||High-dose cyclophosphamide induces specific tumor immunity with concomitant recruitment of LAMP1/CD107a-expressing CD4-positive T cells into tumor sites
Naito, Tatsushi Baba, Tomohisa ,
Takeda, Kazuyoshi Sasaki, Soichiro ,
Nakamoto, Yasunari ,
96 , 2015-09-28 , Elsevier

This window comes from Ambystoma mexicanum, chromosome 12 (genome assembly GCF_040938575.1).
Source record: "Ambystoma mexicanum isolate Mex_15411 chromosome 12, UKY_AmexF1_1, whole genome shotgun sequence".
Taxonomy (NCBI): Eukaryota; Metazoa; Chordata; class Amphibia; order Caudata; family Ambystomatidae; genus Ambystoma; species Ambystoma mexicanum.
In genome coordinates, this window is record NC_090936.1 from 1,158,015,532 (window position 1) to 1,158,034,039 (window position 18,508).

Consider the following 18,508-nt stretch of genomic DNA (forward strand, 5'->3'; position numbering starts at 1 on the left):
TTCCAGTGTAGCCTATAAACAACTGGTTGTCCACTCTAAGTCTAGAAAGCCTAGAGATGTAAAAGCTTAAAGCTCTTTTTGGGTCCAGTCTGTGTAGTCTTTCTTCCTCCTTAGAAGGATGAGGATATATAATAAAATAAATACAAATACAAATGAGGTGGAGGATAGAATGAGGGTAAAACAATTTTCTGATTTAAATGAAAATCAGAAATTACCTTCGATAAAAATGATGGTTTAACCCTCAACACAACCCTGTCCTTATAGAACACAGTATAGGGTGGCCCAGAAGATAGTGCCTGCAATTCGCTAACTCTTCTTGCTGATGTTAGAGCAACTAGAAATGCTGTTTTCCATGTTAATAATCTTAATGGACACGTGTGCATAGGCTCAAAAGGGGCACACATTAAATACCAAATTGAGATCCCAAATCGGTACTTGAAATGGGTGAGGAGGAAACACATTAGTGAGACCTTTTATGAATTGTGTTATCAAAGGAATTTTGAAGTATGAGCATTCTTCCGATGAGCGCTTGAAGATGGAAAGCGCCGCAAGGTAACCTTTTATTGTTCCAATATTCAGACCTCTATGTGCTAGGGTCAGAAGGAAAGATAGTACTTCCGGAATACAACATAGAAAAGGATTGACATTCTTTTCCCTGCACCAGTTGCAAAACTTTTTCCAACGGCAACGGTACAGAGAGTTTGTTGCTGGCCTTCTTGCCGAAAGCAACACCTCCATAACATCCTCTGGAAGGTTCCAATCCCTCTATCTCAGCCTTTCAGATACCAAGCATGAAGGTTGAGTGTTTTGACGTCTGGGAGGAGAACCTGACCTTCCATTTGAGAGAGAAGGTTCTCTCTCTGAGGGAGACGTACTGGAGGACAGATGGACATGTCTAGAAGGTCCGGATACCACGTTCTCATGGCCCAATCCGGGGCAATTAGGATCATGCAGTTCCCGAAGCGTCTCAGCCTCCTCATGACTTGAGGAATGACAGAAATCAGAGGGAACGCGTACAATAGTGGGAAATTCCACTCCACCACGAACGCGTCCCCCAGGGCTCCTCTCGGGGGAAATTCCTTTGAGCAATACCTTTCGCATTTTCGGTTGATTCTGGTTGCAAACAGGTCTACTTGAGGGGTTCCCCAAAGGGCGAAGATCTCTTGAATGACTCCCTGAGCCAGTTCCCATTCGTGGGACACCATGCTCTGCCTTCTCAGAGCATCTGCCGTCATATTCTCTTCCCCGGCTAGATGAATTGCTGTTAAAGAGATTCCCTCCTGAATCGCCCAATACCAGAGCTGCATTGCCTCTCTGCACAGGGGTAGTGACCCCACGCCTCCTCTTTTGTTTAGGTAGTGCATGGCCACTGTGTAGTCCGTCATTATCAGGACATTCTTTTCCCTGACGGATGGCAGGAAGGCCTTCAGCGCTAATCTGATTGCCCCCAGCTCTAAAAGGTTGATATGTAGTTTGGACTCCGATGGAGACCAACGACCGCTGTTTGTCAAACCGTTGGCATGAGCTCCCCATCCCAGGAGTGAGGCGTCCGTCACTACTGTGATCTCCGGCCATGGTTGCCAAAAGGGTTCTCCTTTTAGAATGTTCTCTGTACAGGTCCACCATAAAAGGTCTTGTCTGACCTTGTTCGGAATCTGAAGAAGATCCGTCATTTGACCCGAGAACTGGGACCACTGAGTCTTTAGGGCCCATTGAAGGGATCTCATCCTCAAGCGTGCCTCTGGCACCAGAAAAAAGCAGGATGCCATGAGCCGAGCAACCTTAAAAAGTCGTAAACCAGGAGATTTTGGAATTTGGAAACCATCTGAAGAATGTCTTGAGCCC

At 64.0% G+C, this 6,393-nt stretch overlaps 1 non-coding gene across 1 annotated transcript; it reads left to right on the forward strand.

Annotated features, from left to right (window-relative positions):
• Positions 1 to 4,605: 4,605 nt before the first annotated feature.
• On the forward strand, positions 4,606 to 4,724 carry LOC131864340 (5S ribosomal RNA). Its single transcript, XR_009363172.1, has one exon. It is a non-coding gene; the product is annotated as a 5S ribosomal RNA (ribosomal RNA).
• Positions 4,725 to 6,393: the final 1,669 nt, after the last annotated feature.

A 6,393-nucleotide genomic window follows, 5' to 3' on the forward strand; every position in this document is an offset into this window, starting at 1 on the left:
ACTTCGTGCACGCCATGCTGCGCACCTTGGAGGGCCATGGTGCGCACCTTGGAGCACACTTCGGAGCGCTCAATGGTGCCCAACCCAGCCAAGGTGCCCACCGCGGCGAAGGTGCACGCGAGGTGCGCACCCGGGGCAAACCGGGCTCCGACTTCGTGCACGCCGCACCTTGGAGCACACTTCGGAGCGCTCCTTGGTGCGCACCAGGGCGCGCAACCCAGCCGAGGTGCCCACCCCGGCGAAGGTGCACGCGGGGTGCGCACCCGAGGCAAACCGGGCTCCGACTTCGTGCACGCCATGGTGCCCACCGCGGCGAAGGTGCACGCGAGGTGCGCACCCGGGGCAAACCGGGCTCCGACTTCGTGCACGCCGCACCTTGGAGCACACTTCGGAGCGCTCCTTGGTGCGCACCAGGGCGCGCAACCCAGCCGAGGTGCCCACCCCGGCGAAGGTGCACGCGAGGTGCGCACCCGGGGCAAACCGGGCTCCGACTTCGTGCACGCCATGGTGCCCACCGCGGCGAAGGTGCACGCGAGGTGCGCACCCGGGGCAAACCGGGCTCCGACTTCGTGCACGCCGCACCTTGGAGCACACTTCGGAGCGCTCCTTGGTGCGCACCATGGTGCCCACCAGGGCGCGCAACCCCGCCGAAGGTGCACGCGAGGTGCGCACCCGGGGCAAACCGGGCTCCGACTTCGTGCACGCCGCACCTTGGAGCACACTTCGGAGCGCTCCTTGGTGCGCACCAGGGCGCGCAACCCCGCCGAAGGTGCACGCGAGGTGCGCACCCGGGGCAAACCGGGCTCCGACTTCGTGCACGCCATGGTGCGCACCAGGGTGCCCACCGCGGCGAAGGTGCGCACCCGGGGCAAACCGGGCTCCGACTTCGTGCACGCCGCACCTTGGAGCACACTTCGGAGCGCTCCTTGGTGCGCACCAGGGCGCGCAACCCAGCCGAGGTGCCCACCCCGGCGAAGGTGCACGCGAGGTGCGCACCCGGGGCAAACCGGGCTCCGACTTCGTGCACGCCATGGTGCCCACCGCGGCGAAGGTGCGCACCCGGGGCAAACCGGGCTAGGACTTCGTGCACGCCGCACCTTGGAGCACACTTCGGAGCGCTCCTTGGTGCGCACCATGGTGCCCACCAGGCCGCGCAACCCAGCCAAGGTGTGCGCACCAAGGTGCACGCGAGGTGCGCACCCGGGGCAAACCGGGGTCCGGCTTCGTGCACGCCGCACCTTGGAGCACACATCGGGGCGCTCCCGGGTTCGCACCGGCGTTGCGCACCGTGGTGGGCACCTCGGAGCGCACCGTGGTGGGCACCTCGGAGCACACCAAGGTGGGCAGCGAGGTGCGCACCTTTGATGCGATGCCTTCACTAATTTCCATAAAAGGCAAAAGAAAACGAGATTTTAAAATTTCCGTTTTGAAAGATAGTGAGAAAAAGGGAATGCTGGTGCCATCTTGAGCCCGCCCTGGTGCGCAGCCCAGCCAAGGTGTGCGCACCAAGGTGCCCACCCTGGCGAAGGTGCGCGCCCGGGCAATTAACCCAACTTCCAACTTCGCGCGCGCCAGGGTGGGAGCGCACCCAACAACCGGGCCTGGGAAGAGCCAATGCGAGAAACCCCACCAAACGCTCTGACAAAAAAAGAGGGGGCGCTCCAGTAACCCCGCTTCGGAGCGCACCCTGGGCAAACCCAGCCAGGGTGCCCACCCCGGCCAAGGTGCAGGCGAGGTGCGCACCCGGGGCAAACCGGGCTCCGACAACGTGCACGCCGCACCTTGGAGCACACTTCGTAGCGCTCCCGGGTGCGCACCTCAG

Cancer chemotherapy regimens, particularly those employing high-dose cytotoxic drugs such as cyclophosphamide (CTX), have been considered to be immune suppressive. However, we observed that a single administration of high-dose CTX abolished tumors arising from subcutaneous injection of a mouse hepatoma cell line and subsequently induced specific tumor immunity. Depletion of T cells, specifically CD4+ T cells, abrogated the CTX-mediated tumor regression. CTX treatment induced the rapid recruitment of CD4+ T cells into the tumors, and these recruited cells initiated expression of LAMP1/CD107a, a cytotoxic granule molecule, and granzyme B in the absence of antigen presentation at draining lymph nodes and proliferation in the tumor tissues. Moreover, CTX enhanced the expression of a CC chemokine, CCL3, in tumor tissues, and CTX-mediated tumor regression was attenuated in mice deficient in CCR5, the receptor for this chemokine. Consistently, less CTX-induced accumulation of intratumoral LAMP1/CD107a-expressing CD4+ T cells was observed in mice receiving splenocytes derived from CCR5-deficient mice than in those receiving splenocytes derived from WT mice. Thus, CTX induces the expression of CCL3, which induces the intratumoral migration of CD4+ T cells expressing cytotoxic molecules, leading to tumor eradication and subsequent specific tumor immunity. © 2015 Elsevier Ireland Ltd.